New Psychological Study of Tongue-Speaking

By Steve Wolfgang

Readers of this journal are no doubt well aware of the biblical teaching on miracles (including glossolalia or the ability to speak in languages other than one’s native tongue). The Scriptures clearly teach that when such ability was present in New Testament days it was indeed miraculous, consisting of the ability to speak in a known language which one had not studied and which could be understood by those who had learned that language; that it was available to apostles and to those upon whom they laid their hands; that its purpose was to confirm that the speaker proclaimed a message from God; and that such confirming signs were temporary and would “fail, cease, and vanish” when God’s revelation was complete (Acts 2:4-16; 8:12-19; Heb. 2:14; Mk. 16:14-20; 1 Cor. 13:8-13). These concepts are well-known to careful Bible students, and it is not the purpose of this article to discuss them.

However, one is sometimes confronted with the claims of a cheap imitation of New Testament miracles in the form of modern-day “tongue-speakers. ” An argument frequently made by “speakers” of the gibberish or pseudo-languages which they pass off as “tongues” is that “it works,” that is, that many people can learn to speak such :’languages” without training. Thus, it is argued, such ability to ‘speak” must be construed as being produced by the Holy Spirit never mind that it is still not a true, understandable language as in the New Testament.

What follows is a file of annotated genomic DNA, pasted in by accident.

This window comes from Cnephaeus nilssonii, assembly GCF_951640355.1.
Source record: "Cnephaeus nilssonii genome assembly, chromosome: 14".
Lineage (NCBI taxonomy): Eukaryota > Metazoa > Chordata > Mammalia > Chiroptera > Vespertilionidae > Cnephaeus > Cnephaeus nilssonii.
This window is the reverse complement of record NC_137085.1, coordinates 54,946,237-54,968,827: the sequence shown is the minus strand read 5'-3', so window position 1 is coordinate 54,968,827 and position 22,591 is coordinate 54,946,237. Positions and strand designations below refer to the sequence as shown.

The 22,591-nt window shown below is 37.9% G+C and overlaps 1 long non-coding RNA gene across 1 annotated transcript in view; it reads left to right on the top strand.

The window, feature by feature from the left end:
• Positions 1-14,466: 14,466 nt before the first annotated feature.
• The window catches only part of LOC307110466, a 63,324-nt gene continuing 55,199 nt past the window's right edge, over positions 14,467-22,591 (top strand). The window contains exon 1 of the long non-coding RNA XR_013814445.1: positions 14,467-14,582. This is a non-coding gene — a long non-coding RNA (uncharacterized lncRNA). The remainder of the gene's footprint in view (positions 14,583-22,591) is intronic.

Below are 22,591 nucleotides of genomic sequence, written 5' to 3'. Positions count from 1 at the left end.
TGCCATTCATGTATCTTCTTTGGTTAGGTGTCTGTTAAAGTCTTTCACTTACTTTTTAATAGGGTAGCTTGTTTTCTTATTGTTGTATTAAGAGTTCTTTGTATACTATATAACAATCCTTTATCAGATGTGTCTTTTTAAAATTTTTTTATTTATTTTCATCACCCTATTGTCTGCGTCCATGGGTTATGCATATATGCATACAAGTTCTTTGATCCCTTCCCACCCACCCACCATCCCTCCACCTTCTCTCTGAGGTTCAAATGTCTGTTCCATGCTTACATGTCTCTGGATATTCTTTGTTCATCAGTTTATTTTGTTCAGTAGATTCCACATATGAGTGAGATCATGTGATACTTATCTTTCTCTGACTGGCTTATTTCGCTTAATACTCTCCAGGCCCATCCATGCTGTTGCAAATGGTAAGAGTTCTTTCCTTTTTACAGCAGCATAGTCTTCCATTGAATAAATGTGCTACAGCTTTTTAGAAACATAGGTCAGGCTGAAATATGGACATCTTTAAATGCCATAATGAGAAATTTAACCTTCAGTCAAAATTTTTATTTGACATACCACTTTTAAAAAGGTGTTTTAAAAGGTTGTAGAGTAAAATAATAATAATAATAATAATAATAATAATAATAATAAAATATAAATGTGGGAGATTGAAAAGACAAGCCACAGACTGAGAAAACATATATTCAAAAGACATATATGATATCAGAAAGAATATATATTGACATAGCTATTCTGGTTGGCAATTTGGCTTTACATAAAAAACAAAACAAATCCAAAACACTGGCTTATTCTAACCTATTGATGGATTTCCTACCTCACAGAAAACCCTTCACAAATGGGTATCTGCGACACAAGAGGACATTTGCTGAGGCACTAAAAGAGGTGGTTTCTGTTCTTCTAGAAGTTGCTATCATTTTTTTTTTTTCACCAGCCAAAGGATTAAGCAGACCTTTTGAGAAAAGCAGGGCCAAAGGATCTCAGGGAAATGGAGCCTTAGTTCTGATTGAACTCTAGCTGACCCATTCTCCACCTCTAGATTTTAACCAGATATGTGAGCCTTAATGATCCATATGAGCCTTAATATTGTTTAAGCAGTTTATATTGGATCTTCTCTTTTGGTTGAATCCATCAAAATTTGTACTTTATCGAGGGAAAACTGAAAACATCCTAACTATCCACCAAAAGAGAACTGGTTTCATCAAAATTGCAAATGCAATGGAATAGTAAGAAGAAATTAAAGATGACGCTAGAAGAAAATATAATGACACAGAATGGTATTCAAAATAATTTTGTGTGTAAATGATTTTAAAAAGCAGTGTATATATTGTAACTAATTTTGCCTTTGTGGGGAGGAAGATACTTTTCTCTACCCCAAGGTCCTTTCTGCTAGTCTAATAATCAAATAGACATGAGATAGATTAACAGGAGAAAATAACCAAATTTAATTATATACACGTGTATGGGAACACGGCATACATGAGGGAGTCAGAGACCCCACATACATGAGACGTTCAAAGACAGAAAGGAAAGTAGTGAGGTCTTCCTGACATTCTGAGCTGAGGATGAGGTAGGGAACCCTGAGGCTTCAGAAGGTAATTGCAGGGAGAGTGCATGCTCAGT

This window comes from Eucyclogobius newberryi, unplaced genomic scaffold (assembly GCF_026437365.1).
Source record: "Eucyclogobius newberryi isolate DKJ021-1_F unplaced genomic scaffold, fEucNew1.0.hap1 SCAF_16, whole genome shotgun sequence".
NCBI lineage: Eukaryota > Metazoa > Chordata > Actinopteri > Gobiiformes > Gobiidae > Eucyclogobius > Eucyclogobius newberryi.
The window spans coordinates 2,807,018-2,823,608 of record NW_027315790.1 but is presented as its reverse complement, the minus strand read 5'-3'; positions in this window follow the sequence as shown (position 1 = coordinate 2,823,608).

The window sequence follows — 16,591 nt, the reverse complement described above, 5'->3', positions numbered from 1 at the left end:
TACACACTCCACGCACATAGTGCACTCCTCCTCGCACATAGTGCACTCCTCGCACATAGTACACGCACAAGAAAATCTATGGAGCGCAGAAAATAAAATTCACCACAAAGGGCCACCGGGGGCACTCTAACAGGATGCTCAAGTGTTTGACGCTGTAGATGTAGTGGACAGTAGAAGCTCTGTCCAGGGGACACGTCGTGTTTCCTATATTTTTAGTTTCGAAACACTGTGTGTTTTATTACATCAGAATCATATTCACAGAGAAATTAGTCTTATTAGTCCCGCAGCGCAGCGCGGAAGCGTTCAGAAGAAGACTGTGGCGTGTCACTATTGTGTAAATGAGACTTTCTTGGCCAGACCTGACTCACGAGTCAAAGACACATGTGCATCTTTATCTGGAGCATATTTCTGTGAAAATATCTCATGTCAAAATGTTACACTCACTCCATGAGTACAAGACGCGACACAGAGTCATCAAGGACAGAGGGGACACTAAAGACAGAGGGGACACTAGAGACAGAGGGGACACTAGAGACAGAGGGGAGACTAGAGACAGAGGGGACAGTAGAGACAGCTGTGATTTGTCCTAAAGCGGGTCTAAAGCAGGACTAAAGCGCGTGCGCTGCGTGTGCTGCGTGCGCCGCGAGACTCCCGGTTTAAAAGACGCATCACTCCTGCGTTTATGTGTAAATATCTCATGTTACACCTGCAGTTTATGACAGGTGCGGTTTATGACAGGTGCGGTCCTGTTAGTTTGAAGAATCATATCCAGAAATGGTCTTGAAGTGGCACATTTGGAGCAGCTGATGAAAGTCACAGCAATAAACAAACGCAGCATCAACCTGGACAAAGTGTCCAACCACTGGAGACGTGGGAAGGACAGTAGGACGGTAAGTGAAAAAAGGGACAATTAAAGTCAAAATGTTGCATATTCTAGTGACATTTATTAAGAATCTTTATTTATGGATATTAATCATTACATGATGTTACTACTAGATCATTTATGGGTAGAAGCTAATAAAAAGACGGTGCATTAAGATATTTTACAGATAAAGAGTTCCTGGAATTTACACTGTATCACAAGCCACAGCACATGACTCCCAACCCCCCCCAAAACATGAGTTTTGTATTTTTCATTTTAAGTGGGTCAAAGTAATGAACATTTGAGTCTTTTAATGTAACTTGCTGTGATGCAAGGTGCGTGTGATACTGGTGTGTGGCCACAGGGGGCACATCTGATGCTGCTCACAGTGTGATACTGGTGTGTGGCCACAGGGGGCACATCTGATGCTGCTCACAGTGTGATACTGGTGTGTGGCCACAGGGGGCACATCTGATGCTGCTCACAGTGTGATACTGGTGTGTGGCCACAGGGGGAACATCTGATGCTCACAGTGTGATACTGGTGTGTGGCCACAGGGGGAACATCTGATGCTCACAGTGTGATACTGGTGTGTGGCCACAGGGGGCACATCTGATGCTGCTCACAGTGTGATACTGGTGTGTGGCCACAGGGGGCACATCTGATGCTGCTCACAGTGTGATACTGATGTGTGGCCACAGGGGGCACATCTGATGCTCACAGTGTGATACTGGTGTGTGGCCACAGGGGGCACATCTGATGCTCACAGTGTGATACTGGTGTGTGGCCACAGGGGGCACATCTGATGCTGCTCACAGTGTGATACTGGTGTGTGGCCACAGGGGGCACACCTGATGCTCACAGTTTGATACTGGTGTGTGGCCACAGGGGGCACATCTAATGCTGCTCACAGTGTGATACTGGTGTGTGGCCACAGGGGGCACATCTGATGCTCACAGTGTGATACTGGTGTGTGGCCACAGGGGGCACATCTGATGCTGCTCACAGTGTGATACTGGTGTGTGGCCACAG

A recent study by Canadian psychologists puts the lie to such claims. The study is reported in the Journal of Abnormal Psychology (95: 1), February 1986, pp. 21-23. Psychologists at Carleton University in Ottawa, Ontario invited practiced glossolalists into a sound studio, where they recorded their utterances. These tapes (audio and video) were “obtained from speakers who defined their glossolalia as religious activity, belonged to religious groups that encouraged glossolalia, and had been speaking glossolalia, regularly for over two years” (p. 22).